Solving focus issues with the DJI X5 series cameras

Posted by Kerry 04/03/2016 2 Comment(s) Tips and Tricks,

We see a recurring theme in forums and Facebook groups of people complaining about focus issues with the DJI X5 series camera when they didn't have issues with the X3. They blame the camera, they blame DJI, but virtually every time it comes down to user error. Yes, that is a very bold statement and we have said from our very first day with the camera that this is not a point-and-shoot, this is very much a "photographer's camera". When we go up to the Micro 4/3 sensor and add variables including Aperture and Focus, the X5 cameras become a VERY different beast from the X3 cameras, or Phantom 3 cameras.

Once you understand what is happening with the camera and how to ensure that you are using the right settings, you may well be surprised with how much better your images look. What we need to do is to understand what the problem is, and how to solve it, what I am not going to go into is the physics of why it happens because that is a serious pile of techno-babble, feel free to Google this stuff for the technical explaination.

What is Happening With Focus

When we are dealing with focus, we are moving lenses around, dealing with issues of sensor size, and having to deal with an adjustable aperture, all of which have an effect on the final focus points. To make this as simple as possible, I will be using screenshots from an IOS app called TrueDOF (after changing the settings to 4/3) so we can see what is causing the majority of focus issues.

Just as a refresher, we need understand exposure and then we will see how this relates to the focus problems some people seem to have. We should be comfortable with ISO, which is the sensor's sensitivity to light. The lower the ISO, the less light, the higher, the brighter the image. On a bright day, we bring down the ISO as much as possible as we don't need high ISO settings in bright light. When shooting video, we don't want a fast shutter speed because that will add a jittery effect to the video, so we are generally locked down on shutter to close to 1/50th of a second. This leave the aperture as being the primary way to adjust the exposure. The higher the aperture number, the smaller the aperture opening, letting less light into the camera...and this is where focus starts to fall apart.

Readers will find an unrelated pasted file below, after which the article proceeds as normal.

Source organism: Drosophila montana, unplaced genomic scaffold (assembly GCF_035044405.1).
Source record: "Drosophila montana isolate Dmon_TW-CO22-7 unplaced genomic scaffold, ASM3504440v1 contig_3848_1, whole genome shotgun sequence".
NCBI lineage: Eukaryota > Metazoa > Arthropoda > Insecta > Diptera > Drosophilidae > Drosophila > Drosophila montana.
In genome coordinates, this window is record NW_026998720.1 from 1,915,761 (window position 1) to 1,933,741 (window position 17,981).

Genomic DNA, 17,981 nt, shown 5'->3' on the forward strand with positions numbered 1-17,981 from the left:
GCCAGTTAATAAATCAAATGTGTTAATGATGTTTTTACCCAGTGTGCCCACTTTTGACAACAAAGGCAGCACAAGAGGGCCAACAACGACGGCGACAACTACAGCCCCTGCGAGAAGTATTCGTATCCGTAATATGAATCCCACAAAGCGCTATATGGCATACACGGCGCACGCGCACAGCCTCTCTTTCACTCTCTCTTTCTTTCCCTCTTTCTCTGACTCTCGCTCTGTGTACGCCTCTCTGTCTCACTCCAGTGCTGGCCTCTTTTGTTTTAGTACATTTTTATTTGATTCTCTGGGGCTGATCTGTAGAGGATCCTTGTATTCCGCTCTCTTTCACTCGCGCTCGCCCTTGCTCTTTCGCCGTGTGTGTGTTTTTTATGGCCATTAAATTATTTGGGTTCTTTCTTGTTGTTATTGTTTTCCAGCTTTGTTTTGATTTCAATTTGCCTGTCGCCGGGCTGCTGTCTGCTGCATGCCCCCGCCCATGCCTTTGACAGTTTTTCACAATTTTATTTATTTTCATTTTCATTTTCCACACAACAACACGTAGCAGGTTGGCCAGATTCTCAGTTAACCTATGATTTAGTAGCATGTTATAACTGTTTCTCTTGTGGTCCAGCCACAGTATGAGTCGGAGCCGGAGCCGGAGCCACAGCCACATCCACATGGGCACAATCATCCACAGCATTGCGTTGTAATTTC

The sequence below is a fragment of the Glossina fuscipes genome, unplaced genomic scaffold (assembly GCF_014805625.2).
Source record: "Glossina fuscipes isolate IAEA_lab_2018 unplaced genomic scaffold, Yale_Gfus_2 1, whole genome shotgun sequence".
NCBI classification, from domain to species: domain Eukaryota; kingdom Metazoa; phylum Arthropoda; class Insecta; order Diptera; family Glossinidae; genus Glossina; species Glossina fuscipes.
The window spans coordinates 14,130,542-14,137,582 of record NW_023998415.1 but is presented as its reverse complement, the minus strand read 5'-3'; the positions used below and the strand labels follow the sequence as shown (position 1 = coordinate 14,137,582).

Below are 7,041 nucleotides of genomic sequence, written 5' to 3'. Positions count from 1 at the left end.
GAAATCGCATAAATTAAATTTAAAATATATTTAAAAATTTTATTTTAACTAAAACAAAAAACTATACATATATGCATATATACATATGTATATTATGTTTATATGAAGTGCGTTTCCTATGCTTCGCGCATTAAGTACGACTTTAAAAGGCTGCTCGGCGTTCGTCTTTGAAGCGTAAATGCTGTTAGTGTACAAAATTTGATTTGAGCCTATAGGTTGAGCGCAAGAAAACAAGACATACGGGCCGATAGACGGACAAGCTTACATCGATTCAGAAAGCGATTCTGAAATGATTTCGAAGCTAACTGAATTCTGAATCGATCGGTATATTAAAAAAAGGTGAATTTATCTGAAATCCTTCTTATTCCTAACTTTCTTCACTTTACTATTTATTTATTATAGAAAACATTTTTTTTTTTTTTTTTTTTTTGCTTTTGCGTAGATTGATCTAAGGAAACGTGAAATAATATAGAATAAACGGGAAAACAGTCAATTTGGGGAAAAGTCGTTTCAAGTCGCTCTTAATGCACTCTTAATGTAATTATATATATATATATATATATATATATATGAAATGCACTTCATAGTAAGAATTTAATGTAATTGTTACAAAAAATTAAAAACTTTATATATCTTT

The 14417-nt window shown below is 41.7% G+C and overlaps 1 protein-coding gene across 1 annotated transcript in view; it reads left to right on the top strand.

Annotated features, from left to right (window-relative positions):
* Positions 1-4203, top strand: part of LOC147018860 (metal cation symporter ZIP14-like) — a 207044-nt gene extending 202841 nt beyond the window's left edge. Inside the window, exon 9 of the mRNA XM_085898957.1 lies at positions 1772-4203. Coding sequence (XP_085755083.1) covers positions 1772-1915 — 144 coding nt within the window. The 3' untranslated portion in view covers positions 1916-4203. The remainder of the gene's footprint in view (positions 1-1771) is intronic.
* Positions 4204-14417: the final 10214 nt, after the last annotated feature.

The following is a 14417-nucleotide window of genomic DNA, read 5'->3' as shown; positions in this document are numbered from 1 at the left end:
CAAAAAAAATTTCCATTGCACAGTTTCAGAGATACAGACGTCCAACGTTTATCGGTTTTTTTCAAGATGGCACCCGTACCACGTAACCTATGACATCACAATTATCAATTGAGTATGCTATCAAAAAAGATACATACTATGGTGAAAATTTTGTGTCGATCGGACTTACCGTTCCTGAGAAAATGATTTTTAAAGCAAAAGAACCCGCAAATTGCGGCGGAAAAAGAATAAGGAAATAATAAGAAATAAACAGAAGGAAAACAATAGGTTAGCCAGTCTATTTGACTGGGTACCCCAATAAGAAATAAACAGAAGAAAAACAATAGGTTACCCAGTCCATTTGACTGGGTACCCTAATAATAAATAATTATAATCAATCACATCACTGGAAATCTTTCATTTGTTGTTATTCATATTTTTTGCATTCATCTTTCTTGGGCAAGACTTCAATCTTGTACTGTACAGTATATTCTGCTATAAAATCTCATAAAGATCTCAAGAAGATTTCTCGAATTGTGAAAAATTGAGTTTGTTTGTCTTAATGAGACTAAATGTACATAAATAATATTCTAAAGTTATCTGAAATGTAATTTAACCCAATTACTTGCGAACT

15mm Lens - f/8 - No Focus Range

15mm Lens - f/8 - 98' Range

Looking at this shot from TrueDOF, using the DJI 15mm lens, at a distance of around 75 feet, we have ZERO focus even just under f/11. As soon as we open the aperture to even f/8, all of a sudden we have a focus range of close to 100 feet.

f/11 - Poor Focus

f/8 - Good Focus

Let's take a look at two more settings, this time using a 45mm lens.

45mm Lens - f/11 - No Focus Range

45mm Lens - f/8 - 77' Focus Range

Again, at f/11, we have no focus range at all and at F8 we have a 77' focus range.

What does this information tell us? Put simply, you can never trust on getting a good focus at reasonable distances above around f/8. But what about exposure? If you are at the lowest ISO, and want to keep a 1/50th shutter speed, the ONLY option is to raise the aperture right? Fortunately, there is a solution....ND Filters. Even with only dropping 4 stops, we can increase our focus range substantially, ensuring the entire scene is in focus.

Our most popular ND filters for the X5 series camera are the Polar Pro X5 3 Pack for $99.99 which includes a circular polarizer and an ND8 (3 stop) filter, and the Polar Pro X5 6 Pack for $199.99 which includes a CP, ND8, ND16, ND32, ND8/PL, ND16/PL.

Hopefully by understand what is happening with aperture and how it affects the focus range, this will help you to get the best focus possible out of your X5 series camera.

2 Comment(s)

Elliott Dunwody:
04/04/2016, 07:32:40 PM,

Very good article and downloaded the app. Thanks

05/12/2016, 02:04:34 PM,

Thanks Kerry, i am about to buy the Inspire pro and will heed your advice. Only thing i missed is the word "diffraction" to explain why dof decreases after about f11

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